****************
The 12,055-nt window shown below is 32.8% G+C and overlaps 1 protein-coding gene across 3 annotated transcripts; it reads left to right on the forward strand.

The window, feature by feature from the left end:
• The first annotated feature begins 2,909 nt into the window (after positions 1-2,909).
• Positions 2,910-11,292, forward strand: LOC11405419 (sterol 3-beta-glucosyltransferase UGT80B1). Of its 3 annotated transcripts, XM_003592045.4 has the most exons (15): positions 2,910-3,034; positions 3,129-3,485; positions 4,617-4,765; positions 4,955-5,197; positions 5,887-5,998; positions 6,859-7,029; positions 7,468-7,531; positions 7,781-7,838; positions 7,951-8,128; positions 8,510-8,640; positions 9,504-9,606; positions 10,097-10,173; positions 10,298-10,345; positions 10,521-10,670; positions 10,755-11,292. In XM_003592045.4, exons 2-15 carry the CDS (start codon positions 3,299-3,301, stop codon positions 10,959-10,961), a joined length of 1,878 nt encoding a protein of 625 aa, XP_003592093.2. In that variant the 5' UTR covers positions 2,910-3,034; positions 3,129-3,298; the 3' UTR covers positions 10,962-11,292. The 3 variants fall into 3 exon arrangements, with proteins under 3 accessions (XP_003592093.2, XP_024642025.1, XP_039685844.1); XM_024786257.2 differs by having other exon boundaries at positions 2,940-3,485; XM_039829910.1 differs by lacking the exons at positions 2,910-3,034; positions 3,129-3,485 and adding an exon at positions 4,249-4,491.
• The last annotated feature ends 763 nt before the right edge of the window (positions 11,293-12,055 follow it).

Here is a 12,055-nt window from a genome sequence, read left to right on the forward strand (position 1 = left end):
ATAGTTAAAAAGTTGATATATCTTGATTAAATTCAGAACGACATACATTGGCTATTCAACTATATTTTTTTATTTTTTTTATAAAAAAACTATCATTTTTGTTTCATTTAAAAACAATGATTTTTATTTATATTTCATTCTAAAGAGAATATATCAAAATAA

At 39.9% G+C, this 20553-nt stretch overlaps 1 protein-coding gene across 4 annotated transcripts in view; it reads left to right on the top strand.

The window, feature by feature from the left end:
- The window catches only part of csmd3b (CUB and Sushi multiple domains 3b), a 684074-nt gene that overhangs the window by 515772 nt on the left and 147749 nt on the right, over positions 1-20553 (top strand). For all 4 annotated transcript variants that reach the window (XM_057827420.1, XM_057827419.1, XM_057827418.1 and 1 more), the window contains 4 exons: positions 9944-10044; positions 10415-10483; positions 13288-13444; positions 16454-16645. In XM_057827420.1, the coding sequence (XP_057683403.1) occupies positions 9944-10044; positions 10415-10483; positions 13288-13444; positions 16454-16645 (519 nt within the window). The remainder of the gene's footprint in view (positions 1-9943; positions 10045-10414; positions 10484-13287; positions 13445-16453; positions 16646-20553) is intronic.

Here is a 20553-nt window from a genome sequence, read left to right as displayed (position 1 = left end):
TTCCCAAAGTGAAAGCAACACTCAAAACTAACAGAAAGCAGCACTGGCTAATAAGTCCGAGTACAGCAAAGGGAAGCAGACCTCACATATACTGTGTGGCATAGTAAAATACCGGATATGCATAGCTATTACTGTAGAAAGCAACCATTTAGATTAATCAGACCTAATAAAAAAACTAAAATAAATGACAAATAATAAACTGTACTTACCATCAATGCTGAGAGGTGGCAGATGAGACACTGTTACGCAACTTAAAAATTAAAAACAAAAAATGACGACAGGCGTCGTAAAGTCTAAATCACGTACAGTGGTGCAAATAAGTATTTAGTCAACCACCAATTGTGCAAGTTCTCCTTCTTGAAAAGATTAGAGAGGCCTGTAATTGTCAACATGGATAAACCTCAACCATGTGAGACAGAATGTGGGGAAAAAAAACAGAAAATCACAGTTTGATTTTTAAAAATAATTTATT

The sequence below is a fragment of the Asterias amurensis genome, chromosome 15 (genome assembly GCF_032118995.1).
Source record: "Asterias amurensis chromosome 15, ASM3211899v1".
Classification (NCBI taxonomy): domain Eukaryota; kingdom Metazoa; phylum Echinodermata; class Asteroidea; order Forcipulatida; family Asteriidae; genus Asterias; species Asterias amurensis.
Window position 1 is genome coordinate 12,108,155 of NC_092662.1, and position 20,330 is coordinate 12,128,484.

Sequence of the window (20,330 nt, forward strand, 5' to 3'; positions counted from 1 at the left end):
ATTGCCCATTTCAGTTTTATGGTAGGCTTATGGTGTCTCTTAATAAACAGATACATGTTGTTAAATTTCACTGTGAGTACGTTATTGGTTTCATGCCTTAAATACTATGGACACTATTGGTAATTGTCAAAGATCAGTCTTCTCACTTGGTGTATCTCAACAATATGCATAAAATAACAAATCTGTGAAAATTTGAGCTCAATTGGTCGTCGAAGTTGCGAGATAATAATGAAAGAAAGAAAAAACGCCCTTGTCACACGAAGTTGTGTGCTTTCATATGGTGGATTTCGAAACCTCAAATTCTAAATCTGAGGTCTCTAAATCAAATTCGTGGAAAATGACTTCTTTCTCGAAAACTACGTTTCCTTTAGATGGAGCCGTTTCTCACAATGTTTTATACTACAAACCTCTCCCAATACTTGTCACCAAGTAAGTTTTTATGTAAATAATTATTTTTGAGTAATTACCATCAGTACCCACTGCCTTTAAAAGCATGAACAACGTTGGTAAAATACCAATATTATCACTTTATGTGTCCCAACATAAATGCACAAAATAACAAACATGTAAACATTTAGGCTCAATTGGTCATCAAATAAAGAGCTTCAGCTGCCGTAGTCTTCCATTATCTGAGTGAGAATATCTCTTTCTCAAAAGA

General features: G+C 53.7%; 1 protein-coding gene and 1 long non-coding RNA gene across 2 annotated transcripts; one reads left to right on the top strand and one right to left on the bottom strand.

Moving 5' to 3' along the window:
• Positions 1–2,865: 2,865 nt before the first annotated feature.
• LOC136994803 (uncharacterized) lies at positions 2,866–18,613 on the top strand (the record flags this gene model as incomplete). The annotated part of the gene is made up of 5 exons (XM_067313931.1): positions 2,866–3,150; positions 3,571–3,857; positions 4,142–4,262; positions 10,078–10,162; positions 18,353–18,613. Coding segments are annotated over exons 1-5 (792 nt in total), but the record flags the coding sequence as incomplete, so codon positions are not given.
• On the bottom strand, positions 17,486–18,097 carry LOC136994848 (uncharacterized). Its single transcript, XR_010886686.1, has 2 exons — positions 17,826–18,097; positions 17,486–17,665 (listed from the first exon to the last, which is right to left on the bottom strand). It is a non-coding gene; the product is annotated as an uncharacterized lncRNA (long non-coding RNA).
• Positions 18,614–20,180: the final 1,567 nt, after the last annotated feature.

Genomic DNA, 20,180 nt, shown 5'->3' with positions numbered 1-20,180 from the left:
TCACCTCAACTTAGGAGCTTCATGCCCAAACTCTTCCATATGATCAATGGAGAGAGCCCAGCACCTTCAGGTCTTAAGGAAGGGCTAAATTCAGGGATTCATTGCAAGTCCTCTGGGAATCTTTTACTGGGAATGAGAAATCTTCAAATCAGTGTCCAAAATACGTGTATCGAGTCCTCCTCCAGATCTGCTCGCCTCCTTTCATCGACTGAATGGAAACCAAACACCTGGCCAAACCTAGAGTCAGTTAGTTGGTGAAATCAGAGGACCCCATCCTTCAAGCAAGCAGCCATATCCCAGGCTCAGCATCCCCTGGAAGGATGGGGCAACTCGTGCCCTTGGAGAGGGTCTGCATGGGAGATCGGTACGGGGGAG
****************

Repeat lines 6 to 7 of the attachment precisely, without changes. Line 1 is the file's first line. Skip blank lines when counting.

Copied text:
Here is a 12,055-nt window from a genome sequence, read left to right on the forward strand (position 1 = left end):
ATAGTTAAAAAGTTGATATATCTTGATTAAATTCAGAACGACATACATTGGCTATTCAACTATATTTTTTTATTTTTTTTATAAAAAAACTATCATTTTTGTTTCATTTAAAAACAATGATTTTTATTTATATTTCATTCTAAAGAGAATATATCAAAATAA